Small Biz 101: Tips for Increasing Sales 04 Jan 2006
33 comments Latest by Bill Snyder
Happy new year everyone! Hope you had a rockin’ holiday season.
The goal of this series is to share some of the lessons I’ve learned from starting my own small business. With that in mind, I’m going to tackle the tricky subject of how to bring in the dough.
How to bring in customers
So you’ve quit your 9-to-5 and you’re ready to make millions. How do you get started?
Welcome to the world of sales. Whether you’re in the service industry or the product business, you need to sell, sell and sell some more.
You may be thinking "Wait a minute. I started my own company because I’m passionate about XYZ, not to be a salesman." This couldn’t be further from the truth. As soon as you start your own company, sales is your raison d’être. Don’t stress though, it’s not as bad as you think.
I’ve had the privilege of being in both the service industry (working as a web developer) and the product industry (selling web applications), so here some tips and tricks I’ve picked up along the way:
8 ways to increase sales
- Network like a crazy person. People do business with people they know and trust. It’s that simple. However, when you’re out meeting new people, don’t just think about ways they can help you, think about how you can help them too.
- Create a niche. Pick a specific area to excel in and tackle that. This will make it much easier to focus your efforts and beat the competition.
- Get your pricing right. Often when you start out, you won’t get your prices quite right. We recently encountered this with Carson Workshops. We decided to drop the prices from $695 to $495 on our US workshops (Getting Started with Ajax & How We Built Flickr). It was a tough call, but in the end we felt it gave the best value to customers, while still retaining reasonable profits.
- What’s In It For Them? As I mentioned in my first article, these are some of the most powerful words you will ever learn. Why would someone purchase your product or service? What will they gain? Be harshly honest.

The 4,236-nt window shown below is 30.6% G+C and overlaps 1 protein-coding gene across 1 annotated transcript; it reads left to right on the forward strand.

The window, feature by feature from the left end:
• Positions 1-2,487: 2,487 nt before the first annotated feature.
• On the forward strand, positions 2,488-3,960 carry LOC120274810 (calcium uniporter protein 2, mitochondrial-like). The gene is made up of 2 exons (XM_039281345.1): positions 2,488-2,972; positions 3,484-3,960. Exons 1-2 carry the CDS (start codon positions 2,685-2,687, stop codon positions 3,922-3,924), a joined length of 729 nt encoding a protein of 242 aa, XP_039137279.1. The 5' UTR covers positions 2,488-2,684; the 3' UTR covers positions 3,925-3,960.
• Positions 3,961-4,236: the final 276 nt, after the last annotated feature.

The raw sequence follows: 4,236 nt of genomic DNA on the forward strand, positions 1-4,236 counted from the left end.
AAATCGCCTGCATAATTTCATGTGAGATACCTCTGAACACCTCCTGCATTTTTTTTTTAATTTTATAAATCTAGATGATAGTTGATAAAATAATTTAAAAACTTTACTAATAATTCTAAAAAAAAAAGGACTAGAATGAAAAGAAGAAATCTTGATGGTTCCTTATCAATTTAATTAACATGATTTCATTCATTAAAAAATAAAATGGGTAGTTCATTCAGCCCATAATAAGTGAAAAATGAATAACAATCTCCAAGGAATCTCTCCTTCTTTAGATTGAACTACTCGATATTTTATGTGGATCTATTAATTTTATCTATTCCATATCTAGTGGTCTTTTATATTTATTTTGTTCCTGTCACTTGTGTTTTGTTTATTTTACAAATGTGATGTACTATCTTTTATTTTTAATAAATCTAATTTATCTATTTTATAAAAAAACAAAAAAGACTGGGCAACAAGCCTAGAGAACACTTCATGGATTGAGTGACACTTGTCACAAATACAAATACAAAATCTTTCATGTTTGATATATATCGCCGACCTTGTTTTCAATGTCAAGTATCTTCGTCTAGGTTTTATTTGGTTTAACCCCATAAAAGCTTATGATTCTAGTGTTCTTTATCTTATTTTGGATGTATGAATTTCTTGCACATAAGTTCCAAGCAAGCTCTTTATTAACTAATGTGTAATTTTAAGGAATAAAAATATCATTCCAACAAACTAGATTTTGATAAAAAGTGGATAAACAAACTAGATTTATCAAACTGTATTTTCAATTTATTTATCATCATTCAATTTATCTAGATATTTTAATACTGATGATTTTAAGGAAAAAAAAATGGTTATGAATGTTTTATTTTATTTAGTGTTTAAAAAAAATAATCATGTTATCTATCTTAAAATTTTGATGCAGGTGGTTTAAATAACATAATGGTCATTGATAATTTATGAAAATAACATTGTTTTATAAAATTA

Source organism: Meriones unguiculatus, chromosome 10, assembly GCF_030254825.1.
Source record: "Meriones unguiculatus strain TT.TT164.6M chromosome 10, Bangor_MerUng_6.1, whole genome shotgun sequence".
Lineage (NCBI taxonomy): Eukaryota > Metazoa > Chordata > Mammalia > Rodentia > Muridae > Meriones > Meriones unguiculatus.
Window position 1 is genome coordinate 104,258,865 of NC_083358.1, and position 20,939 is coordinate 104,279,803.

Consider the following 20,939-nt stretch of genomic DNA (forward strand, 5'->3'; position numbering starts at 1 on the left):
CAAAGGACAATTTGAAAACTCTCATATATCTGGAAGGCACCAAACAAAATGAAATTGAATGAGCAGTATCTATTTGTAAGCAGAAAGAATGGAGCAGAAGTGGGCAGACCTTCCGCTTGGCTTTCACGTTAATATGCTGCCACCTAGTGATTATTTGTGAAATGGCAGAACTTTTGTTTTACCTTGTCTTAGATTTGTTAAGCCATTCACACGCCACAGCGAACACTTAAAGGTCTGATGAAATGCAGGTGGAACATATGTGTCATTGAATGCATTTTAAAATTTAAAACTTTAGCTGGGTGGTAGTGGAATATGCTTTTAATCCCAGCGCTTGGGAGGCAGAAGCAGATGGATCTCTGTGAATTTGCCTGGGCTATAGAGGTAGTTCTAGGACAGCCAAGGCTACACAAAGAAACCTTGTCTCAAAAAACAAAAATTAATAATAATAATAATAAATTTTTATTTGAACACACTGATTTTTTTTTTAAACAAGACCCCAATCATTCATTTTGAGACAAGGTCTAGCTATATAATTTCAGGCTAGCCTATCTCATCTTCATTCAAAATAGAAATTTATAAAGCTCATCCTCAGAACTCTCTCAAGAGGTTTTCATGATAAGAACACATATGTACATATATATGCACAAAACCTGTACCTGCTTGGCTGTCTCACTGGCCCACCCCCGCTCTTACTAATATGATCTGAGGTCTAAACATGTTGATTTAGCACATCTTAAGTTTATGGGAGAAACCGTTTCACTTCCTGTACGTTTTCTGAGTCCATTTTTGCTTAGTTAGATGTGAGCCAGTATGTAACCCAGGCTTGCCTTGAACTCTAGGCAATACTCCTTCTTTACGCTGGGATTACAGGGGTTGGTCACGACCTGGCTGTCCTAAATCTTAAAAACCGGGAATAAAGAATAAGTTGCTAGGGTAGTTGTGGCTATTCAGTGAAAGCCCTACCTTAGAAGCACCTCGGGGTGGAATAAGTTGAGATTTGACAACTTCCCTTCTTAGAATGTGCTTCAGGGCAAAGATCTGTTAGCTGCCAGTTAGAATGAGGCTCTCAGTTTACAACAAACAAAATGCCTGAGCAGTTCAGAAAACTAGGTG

- Don’t be an ass. This may sound obvious, but people like doing business with nice people. If you’re friendly and kind, it’s way more likely people will become repeat customers (not to mention the fact it’s just a better way to live).
- Do unto others as you would have them do unto you. Put yourself in your customer’s shoes. Treat your customers like you would want to be treated.
- Be thrifty with your marketing. In the early days of Carson Systems, I threw away tons of money on things like direct mail, phone calls, ad campaigns, etc. Most of the time, it’s just not worth it for small businesses. Things like blogs, newsletters and networking, are virtually free, whilst being very effective.
- Use a CRM tool. A great way to keep in touch with your customers and encourage repeat business is to use a customer relationship manager (CRM) tool. If you want to give someone a call and can’t remember what you spoke about last time, a CRM tool is invaluable. I’ve heard the 37signals crew have something up their sleeve in this area, so keep an eye out.
So hopefully you’ll find the above tips useful for getting new customers, but how can you deal with the inevitable rejections that will come your way? Here are a couple useful tips:
5 ways to avoid discouragement
- Be realistic. There’s nothing worse than making crazy optimistic goals and then crashing back down to reality. Start off with realistic, achievable sales goals. When you hit them, congratulate yourself and increase them.
- Make daily goals. If you know you need to get five new customers a month, then work backward from that and figure out how many contacts/phone calls you need to make to achieve those five sales. Then divide this by the number of working days in the month. If you have an achievable daily goal, you’ll feel great when you check it off your list.
- Find someone to encourage you. I spent the first year of Carson Systems as the sole employee and it was insanely discouraging at times. If it wasn’t for my wonderful wife and faithful cat (who I found myself talking to), I would’ve given up. Find someone who you can have a beer with on a weekly basis, and share your victories and defeats with them.
- Get the hard stuff over with first. If you know you hate a certain task, get it over with first. After it’s over, you’ll feel exhilarated the rest of the day. If you put it off till the end of the day, you’ll spend the whole day dreading it.
- Don’t take rejection personally. A large percentage of potential customers will say no (and some will even be nasty about it). Just remind yourself that it’s totally normal and they’re not rejecting you personally.
I hope I’ve given you a couple ideas on how to increase sales and steer clear of the inevitable discouragement that will come your way. If you put these ideas to work, you’ll have a good head start on the competition.
In the next article, I’ll dish out some juicy tips for self promotion and marketing. Meanwhile, if you’ve got any great tips for getting new customers, please comment below.